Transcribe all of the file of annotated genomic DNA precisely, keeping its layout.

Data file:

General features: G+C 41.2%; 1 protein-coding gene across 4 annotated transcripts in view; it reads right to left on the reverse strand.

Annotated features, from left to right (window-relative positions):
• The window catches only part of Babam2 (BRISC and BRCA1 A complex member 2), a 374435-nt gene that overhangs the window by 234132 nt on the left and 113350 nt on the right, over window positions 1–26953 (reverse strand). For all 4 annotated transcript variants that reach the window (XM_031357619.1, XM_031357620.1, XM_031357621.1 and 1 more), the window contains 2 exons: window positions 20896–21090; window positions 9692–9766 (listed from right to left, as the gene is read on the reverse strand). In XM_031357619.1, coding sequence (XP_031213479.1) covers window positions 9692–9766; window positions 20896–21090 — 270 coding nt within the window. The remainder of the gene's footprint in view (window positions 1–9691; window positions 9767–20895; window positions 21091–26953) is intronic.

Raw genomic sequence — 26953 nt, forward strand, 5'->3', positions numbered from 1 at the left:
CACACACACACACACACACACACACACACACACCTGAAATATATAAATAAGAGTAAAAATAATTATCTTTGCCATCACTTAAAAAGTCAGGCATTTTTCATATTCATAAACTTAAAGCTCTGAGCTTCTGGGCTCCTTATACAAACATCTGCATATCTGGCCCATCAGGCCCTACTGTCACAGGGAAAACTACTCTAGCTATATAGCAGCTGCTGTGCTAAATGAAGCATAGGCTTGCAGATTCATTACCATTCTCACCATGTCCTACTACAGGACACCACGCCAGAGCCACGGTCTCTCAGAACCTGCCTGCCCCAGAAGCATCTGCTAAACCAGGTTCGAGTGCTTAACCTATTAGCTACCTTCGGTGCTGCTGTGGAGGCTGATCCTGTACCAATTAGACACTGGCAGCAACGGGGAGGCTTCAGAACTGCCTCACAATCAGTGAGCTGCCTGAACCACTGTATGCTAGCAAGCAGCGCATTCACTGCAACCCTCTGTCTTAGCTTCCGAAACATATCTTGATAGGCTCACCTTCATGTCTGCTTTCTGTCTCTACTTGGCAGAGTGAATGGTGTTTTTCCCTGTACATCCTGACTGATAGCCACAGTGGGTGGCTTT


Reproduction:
General features: G+C 41.2%; 1 protein-coding gene across 4 annotated transcripts in view; it reads right to left on the reverse strand.

Annotated features, from left to right (window-relative positions):
• The window catches only part of Babam2 (BRISC and BRCA1 A complex member 2), a 374435-nt gene that overhangs the window by 234132 nt on the left and 113350 nt on the right, over window positions 1–26953 (reverse strand). For all 4 annotated transcript variants that reach the window (XM_031357619.1, XM_031357620.1, XM_031357621.1 and 1 more), the window contains 2 exons: window positions 20896–21090; window positions 9692–9766 (listed from right to left, as the gene is read on the reverse strand). In XM_031357619.1, coding sequence (XP_031213479.1) covers window positions 9692–9766; window positions 20896–21090 — 270 coding nt within the window. The remainder of the gene's footprint in view (window positions 1–9691; window positions 9767–20895; window positions 21091–26953) is intronic.

Raw genomic sequence — 26953 nt, forward strand, 5'->3', positions numbered from 1 at the left:
CACACACACACACACACACACACACACACACACCTGAAATATATAAATAAGAGTAAAAATAATTATCTTTGCCATCACTTAAAAAGTCAGGCATTTTTCATATTCATAAACTTAAAGCTCTGAGCTTCTGGGCTCCTTATACAAACATCTGCATATCTGGCCCATCAGGCCCTACTGTCACAGGGAAAACTACTCTAGCTATATAGCAGCTGCTGTGCTAAATGAAGCATAGGCTTGCAGATTCATTACCATTCTCACCATGTCCTACTACAGGACACCACGCCAGAGCCACGGTCTCTCAGAACCTGCCTGCCCCAGAAGCATCTGCTAAACCAGGTTCGAGTGCTTAACCTATTAGCTACCTTCGGTGCTGCTGTGGAGGCTGATCCTGTACCAATTAGACACTGGCAGCAACGGGGAGGCTTCAGAACTGCCTCACAATCAGTGAGCTGCCTGAACCACTGTATGCTAGCAAGCAGCGCATTCACTGCAACCCTCTGTCTTAGCTTCCGAAACATATCTTGATAGGCTCACCTTCATGTCTGCTTTCTGTCTCTACTTGGCAGAGTGAATGGTGTTTTTCCCTGTACATCCTGACTGATAGCCACAGTGGGTGGCTTT